MOX imports have cost at least ¥99.4 billion, much higher than uranium fuel


Five nuclear plant operators have spent at least ¥99.4 billion on imports of plutonium-containing mixed oxide (MOX) fuel since it was first shipped to Japan in 1999, Jiji Press learned on Saturday.

Some of the imports cost nine times more than conventional uranium fuel. The MOX expenses are partly reflected in monthly electricity bills.

The MOX fuel, a mixture of plutonium extracted from spent nuclear fuel and uranium, is a core component of Japan’s nuclear fuel cycle. But the use of the fuel has drawn criticism for its high costs.

Japanese power companies that use or plan to use the MOX fuel commission the fuel’s production from companies in France and elsewhere.

The five that imported MOX fuel are Tokyo Electric Power Co., Chubu Electric Power Co., Kansai Electric Power Co., Shikoku Electric Power Co. and Kyushu Electric Power Co., according to the Federation of Electric Power Companies of Japan.

Of the five, Kansai Electric, Shikoku Electric and Kyushu Electric have revised their monthly power rates to reflect the cost of using MOX fuel.

Since 1999, MOX fuel has been shipped to six of the five companies’ nuclear power stations. Trade statistics compiled by the Finance Ministry and other data show that the imports since that time have totaled ¥99.437 billion, including the costs of transportation and insurance.

In June 2013, Kansai Electric imported 20 units of MOX fuel assemblies from France for ¥18.514 billion for use at the No. 3 and No. 4 reactors at the Takahama power station in Fukui Prefecture.

The average cost per unit stood at ¥925 million, compared with the average of around ¥103 million for 60 units of conventional uranium fuel that Kansai Electric imported from the United States between October and November that year, also for use at the two reactors.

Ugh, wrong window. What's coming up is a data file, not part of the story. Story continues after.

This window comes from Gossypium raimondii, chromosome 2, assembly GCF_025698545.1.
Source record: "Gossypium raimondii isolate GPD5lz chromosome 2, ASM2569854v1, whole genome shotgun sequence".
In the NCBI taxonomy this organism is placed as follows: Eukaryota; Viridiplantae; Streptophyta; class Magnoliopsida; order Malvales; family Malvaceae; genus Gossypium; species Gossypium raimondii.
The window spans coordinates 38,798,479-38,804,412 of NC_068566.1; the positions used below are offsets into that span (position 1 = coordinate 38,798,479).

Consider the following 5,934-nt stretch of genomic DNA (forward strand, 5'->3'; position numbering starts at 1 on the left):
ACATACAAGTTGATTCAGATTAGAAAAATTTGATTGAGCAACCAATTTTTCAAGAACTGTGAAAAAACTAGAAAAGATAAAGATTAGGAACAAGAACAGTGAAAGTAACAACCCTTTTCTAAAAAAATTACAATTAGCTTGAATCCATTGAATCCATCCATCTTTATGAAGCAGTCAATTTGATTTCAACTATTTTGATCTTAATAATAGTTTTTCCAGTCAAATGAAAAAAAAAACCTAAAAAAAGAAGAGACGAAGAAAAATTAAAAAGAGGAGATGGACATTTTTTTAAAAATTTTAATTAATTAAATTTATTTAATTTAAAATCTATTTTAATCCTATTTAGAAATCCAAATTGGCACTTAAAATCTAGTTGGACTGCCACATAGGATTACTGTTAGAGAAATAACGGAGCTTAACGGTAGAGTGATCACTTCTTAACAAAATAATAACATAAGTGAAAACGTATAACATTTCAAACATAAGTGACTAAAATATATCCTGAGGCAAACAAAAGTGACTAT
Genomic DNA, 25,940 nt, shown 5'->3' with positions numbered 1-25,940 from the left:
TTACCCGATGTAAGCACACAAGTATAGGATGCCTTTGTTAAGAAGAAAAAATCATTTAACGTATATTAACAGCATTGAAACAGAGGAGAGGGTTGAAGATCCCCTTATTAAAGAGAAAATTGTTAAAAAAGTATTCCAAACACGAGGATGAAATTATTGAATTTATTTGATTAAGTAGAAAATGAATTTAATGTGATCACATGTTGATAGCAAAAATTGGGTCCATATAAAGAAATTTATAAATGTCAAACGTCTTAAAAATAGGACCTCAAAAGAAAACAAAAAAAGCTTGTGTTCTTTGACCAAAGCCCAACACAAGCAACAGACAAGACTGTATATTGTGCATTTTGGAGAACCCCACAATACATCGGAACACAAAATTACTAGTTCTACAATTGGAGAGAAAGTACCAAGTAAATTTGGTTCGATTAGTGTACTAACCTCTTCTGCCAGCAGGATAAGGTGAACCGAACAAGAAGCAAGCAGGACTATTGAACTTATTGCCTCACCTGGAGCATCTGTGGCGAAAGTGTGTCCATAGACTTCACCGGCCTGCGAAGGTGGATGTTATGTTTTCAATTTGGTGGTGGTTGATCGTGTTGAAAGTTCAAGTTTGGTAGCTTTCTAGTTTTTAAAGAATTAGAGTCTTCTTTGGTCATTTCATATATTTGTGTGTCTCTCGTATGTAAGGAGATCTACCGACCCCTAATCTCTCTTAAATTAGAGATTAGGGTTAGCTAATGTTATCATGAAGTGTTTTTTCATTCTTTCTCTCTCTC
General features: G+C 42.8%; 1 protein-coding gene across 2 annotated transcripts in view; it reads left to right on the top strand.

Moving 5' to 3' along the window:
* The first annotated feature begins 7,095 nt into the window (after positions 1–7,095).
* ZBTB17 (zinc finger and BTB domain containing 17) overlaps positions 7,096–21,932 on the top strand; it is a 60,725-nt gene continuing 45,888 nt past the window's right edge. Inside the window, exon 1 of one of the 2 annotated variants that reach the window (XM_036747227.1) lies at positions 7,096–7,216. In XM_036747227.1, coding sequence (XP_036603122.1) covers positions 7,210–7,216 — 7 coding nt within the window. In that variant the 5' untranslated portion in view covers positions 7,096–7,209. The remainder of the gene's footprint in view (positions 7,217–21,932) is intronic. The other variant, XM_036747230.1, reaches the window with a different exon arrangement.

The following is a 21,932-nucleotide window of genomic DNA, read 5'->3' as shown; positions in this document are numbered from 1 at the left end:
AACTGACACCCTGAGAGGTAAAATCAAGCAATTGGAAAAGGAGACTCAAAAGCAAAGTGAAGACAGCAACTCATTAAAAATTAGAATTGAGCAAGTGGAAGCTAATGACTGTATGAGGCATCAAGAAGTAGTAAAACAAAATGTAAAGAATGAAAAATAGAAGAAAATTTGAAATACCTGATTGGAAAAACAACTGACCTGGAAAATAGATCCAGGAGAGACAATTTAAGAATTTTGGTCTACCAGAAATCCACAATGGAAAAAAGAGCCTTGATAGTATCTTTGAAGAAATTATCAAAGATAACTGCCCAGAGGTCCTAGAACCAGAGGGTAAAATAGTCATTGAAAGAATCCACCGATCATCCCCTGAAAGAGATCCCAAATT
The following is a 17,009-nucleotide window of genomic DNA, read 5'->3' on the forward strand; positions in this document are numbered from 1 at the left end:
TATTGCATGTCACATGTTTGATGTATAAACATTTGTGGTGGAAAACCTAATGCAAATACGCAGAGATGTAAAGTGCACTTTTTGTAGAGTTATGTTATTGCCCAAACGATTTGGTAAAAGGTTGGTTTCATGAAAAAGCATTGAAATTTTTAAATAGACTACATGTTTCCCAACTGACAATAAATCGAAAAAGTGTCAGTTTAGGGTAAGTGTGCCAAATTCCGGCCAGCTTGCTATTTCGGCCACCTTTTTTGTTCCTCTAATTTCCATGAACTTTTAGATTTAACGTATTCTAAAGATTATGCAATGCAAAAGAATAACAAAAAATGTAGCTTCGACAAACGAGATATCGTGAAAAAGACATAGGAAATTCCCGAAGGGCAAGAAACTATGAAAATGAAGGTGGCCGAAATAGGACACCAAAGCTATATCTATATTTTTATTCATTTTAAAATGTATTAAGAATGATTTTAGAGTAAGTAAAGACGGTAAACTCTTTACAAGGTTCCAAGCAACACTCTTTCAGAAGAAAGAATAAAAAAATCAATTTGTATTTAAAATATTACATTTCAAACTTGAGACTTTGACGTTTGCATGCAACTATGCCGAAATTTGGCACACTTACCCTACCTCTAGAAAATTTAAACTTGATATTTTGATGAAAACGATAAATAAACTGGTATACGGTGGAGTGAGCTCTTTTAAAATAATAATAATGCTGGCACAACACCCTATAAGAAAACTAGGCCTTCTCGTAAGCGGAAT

All five power companies declined to disclose MOX fuel costs, citing confidentiality of MOX fuel procurement contracts.

Japanese power companies use MOX fuel by mixing it with conventional uranium fuel. The share of the MOX fuel in the total fuel used has been limited to around 30 percent so far. The Oma nuclear power station of the Electric Power Development Co. (J-Power), which is under construction, will be the first one that will rely entirely on MOX fuel.

The use of MOX fuel in Japan is being halted because all commercial reactors still remain idle nearly four years after the nuclear disaster at Tepco’s Fukushima No. 1 power station began in March 2011. The federation planned to have MOX fuel used at 16 to 18 reactors across Japan by fiscal 2015, but the plan was put off.

  • Tom Clements

    It’s the same story in the US, which continues to pursue construction of a $12.7-billion MOX plant at the US DOE’s Savannah River Site (SRS) in South Carolina. Any MOX that the SRS plant might one day produce would be far more expensive than uranium fuel and no utilities are expressing interest in its use in their nuclear reactors. Those utilities would have to be paid a large amount of taxpayer funds to use a product they don’t want. The life-cycle cost of the US MOX program is well over $30 billion, which makes the project unsustainable and underscores that plutonium in the US (and elsewhere in the world) should be managed as a waste with a high negative value). — Tom Clements, Savannah River Site Watch, Columbia, South Carolina, USA

  • PacE

    not to mention that plutonium in MOX can blow up in a type of nuclear explosion such at Fukushima 3,

    The science behind that statement is here

  • Sam Gilman

    That’s another anti-nuclearist climate change denier. They do seem to increasing amongst the anti-nuclear population.